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The 12 best restaurants in Naperville

From chocolatiers to country cooking, here's our pick of the best restaurants in Naperville

Written by
Lisa Arnett
Brock Wilbur

Don’t dismiss Naperville’s food scene as a load of chain restaurants, pickup bars and spots frequented mainly by North Central College students. Its food scene has been booming over the last few years, and if you don’t know, it’s time to get to know. 

From the Water Street District to further afield, this city is awash with great foodie spots; whether you’re looking for Peruvian sandwiches, fluffy falafel or plates of curry and paratha, you’ll find it all here. Oh, and there’s more tasty options (plus easier parking) in strip malls along 75th Street or tucked among big-name chains on Freedom Drive off I-88. For bargains and splurge meals alike, read on for the best restaurants in Naperville. 

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This guide is by Illinois-based writer Lisa Arnett and Brock Wilbur, who was previously Time Out’s Midwest editor. At Time Out, all of our travel guides are written by local writers who know their cities inside out. For more about how we curate, see our editorial guidelines

Best restaurants in Naperville

The Hotel Indigo’s top-floor bar and restaurant, which translates as Spanish slang for 'good heavens,' is filled with nouveau macrame decor and massive windows that look out to downtown Naperville and beyond. Santo Cielo is also serving the most intriguing cuisine and cocktails in town. The menu of globally inspired items ranges from mussels and spicy Basque Country sausage swimming in smoky tomato broth to Don’t Rye to Me, a beer-inspired rye cocktail with citra hops mist and syrup made from Solemn Oath Brewery’s Snaggletooth Bandana IPA.

Naperville is home to the first cafe outpost of Chris Chacko’s coffee roastery empire (you'll find his beans on fine-dining menus in Chicago and beyond) – so consider Sparrow Coffee a must-visit for the java-obsessed. Here you'll find single-origin coffees, deft baristas, and lattes made with milk from cows raised on an organic, biodynamic Wisconsin farm. To eat, there’s avocado toast, hand-held Liege waffles, quiche and pastries.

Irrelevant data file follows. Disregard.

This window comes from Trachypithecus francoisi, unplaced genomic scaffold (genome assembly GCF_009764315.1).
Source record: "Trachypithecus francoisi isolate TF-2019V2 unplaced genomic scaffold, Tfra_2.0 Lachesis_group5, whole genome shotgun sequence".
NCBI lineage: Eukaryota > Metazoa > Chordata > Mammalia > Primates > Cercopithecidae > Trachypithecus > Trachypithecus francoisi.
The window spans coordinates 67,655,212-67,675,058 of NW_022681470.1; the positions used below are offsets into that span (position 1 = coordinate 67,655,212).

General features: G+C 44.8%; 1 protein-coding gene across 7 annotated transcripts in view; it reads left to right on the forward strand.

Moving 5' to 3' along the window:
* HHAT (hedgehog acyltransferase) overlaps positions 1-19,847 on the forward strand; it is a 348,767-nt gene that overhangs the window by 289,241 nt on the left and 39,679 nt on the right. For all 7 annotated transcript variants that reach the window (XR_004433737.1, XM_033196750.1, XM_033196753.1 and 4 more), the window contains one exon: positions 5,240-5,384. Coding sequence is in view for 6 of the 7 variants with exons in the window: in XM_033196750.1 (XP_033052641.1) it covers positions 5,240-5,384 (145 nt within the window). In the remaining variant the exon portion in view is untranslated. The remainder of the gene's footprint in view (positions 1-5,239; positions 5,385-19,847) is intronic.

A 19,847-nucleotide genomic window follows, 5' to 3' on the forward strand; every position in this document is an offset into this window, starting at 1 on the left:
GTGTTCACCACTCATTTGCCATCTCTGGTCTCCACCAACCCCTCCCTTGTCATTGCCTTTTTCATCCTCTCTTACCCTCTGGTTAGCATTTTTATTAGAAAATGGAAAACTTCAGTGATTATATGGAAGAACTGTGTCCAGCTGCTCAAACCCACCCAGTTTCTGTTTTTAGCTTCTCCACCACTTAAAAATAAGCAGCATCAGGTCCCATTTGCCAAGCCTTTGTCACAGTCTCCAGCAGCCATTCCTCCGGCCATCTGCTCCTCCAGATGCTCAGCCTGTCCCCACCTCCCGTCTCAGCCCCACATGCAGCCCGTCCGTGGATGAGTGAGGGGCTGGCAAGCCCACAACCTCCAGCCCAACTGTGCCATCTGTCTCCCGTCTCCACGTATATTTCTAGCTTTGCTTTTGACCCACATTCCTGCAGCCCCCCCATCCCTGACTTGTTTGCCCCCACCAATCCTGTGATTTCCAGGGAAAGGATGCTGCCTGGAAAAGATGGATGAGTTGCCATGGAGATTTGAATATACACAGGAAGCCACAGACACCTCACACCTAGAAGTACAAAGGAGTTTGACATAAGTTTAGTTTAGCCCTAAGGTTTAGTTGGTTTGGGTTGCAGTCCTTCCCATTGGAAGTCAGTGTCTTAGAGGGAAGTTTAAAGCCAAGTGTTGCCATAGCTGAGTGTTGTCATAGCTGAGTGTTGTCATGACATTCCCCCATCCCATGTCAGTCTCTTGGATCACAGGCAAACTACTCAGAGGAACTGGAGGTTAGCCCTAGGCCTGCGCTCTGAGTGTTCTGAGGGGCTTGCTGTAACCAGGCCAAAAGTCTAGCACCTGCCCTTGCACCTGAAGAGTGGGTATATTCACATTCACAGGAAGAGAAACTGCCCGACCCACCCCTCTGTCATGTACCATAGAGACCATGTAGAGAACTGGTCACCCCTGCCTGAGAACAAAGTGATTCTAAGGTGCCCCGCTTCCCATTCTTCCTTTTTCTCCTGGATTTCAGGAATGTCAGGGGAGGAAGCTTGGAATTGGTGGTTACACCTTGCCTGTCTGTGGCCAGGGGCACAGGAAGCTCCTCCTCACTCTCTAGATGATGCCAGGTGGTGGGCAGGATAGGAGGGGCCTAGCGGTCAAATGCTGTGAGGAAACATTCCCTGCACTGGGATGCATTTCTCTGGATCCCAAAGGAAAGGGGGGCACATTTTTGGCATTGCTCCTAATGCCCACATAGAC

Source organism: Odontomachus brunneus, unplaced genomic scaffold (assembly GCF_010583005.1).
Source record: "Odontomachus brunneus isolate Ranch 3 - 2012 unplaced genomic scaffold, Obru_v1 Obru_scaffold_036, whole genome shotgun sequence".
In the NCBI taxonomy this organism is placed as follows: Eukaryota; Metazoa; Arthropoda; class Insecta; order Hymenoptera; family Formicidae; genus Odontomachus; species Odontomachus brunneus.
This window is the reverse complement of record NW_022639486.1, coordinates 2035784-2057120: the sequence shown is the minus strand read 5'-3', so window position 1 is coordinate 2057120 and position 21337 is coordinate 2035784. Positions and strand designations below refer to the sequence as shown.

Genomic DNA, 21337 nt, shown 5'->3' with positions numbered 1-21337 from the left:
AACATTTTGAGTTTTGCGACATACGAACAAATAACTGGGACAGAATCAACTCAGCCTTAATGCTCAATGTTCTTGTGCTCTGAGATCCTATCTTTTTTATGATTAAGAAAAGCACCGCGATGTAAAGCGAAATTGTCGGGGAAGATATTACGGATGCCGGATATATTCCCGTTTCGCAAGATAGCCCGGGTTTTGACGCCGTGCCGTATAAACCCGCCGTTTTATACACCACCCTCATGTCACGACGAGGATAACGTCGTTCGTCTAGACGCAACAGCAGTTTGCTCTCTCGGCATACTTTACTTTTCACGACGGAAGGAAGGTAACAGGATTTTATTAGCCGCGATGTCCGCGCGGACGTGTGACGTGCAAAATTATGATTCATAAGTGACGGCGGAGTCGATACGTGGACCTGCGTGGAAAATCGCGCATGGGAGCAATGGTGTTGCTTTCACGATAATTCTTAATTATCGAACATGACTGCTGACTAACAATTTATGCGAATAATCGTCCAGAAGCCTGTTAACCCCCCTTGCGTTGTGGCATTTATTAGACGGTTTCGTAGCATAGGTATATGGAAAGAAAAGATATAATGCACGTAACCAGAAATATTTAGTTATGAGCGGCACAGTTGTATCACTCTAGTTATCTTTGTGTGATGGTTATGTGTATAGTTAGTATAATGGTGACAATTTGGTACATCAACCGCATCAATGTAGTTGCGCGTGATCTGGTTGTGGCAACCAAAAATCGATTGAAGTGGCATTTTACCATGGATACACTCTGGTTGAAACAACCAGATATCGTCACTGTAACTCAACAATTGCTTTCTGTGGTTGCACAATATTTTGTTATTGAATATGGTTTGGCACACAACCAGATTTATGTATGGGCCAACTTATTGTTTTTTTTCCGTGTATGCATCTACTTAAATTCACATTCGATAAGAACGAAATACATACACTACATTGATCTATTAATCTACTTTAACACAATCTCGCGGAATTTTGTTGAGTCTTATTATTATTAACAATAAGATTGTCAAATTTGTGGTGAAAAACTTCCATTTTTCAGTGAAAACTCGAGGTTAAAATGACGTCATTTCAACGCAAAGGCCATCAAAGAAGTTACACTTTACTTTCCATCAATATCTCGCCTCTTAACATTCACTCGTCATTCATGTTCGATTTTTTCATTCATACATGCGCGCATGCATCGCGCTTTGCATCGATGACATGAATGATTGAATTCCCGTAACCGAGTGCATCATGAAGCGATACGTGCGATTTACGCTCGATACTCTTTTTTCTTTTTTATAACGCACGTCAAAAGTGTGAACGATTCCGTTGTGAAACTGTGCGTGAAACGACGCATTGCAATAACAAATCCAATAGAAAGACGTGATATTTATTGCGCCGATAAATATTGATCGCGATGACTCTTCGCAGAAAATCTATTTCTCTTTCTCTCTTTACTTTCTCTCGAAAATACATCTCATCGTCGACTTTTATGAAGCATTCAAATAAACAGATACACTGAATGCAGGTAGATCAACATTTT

3. Quiubo

The sleeker, more spacious sibling to Geneva’s perpetually crowded Mexican restaurant Bien Trucha, Quiubo is where you go to gorge on tacos stuffed with Zarandeado-style octopus, Slagel Farms pork belly and braised short rib. Wash it all down with crisp and refreshing cocktails shaken with tequila, mezcal and sotol, a sweet-and-smoky spirit made in Chihuahua, Durango and Coahuil from an agave-lookalike plant that's actually part of the asparagus family. 

This sleek and bustling two-floor bar and eatery offers a solid craft beer selection on draft and trendy cocktails like frosé. For food, there's pretzels, saucy tater tots and buttermilk fried chicken sandwiches to indulge in, but the burgers with juicy beef pattys are the main draw. (Oh, and make sure you grab some of Empire's dirty chips, too.) The rooftop seating—equipped with a retractable top for rainy days—is a great spot for people watching.